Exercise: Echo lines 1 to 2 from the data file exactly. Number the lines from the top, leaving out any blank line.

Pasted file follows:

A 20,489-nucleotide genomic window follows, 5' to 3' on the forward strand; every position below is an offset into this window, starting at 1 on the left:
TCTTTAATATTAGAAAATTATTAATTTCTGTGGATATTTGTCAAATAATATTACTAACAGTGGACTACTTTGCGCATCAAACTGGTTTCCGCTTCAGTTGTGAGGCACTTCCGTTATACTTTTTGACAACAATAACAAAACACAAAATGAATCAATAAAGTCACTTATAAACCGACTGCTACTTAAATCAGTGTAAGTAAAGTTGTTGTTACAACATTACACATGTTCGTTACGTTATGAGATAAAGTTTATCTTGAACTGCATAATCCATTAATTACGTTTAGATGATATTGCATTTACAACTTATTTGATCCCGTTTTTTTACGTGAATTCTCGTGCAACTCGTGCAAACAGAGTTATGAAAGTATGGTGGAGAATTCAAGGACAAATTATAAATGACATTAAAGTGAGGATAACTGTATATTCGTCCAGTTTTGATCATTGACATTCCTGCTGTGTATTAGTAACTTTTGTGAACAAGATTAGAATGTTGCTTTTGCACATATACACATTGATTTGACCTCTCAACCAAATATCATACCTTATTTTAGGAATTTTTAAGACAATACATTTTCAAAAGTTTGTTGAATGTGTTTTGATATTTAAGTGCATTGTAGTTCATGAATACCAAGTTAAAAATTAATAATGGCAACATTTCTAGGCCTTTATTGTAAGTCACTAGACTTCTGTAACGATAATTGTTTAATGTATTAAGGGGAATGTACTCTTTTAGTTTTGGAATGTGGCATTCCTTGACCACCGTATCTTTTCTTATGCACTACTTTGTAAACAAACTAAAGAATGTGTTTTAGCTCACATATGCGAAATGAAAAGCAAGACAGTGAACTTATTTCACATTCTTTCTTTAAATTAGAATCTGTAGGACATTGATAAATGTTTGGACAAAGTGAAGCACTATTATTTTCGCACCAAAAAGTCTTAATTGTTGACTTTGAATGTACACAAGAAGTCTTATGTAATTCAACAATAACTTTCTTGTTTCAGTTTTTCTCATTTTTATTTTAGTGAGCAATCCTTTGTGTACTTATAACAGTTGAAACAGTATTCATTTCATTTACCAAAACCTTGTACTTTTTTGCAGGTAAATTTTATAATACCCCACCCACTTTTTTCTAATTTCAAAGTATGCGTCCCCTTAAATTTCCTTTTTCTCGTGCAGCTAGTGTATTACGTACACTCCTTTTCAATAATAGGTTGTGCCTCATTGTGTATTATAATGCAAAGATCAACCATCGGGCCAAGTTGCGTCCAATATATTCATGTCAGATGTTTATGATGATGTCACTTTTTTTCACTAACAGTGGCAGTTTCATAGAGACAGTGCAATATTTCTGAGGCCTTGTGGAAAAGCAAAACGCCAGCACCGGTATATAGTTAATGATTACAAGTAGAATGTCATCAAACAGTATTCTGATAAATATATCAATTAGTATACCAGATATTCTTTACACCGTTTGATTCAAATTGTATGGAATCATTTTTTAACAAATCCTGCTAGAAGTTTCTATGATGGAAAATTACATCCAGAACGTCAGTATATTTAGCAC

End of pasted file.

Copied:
A 20,489-nucleotide genomic window follows, 5' to 3' on the forward strand; every position below is an offset into this window, starting at 1 on the left:
TCTTTAATATTAGAAAATTATTAATTTCTGTGGATATTTGTCAAATAATATTACTAACAGTGGACTACTTTGCGCATCAAACTGGTTTCCGCTTCAGTTGTGAGGCACTTCCGTTATACTTTTTGACAACAATAACAAAACACAAAATGAATCAATAAAGTCACTTATAAACCGACTGCTACTTAAATCAGTGTAAGTAAAGTTGTTGTTACAACATTACACATGTTCGTTACGTTATGAGATAAAGTTTATCTTGAACTGCATAATCCATTAATTACGTTTAGATGATATTGCATTTACAACTTATTTGATCCCGTTTTTTTACGTGAATTCTCGTGCAACTCGTGCAAACAGAGTTATGAAAGTATGGTGGAGAATTCAAGGACAAATTATAAATGACATTAAAGTGAGGATAACTGTATATTCGTCCAGTTTTGATCATTGACATTCCTGCTGTGTATTAGTAACTTTTGTGAACAAGATTAGAATGTTGCTTTTGCACATATACACATTGATTTGACCTCTCAACCAAATATCATACCTTATTTTAGGAATTTTTAAGACAATACATTTTCAAAAGTTTGTTGAATGTGTTTTGATATTTAAGTGCATTGTAGTTCATGAATACCAAGTTAAAAATTAATAATGGCAACATTTCTAGGCCTTTATTGTAAGTCACTAGACTTCTGTAACGATAATTGTTTAATGTATTAAGGGGAATGTACTCTTTTAGTTTTGGAATGTGGCATTCCTTGACCACCGTATCTTTTCTTATGCACTACTTTGTAAACAAACTAAAGAATGTGTTTTAGCTCACATATGCGAAATGAAAAGCAAGACAGTGAACTTATTTCACATTCTTTCTTTAAATTAGAATCTGTAGGACATTGATAAATGTTTGGACAAAGTGAAGCACTATTATTTTCGCACCAAAAAGTCTTAATTGTTGACTTTGAATGTACACAAGAAGTCTTATGTAATTCAACAATAACTTTCTTGTTTCAGTTTTTCTCATTTTTATTTTAGTGAGCAATCCTTTGTGTACTTATAACAGTTGAAACAGTATTCATTTCATTTACCAAAACCTTGTACTTTTTTGCAGGTAAATTTTATAATACCCCACCCACTTTTTTCTAATTTCAAAGTATGCGTCCCCTTAAATTTCCTTTTTCTCGTGCAGCTAGTGTATTACGTACACTCCTTTTCAATAATAGGTTGTGCCTCATTGTGTATTATAATGCAAAGATCAACCATCGGGCCAAGTTGCGTCCAATATATTCATGTCAGATGTTTATGATGATGTCACTTTTTTTCACTAACAGTGGCAGTTTCATAGAGACAGTGCAATATTTCTGAGGCCTTGTGGAAAAGCAAAACGCCAGCACCGGTATATAGTTAATGATTACAAGTAGAATGTCATCAAACAGTATTCTGATAAATATATCAATTAGTATACCAGATATTCTTTACACCGTTTGATTCAAATTGTATGGAATCATTTTTTAACAAATCCTGCTAGAAGTTTCTATGATGGAAAATTACATCCAGAACGTCAGTATATTTAGCAC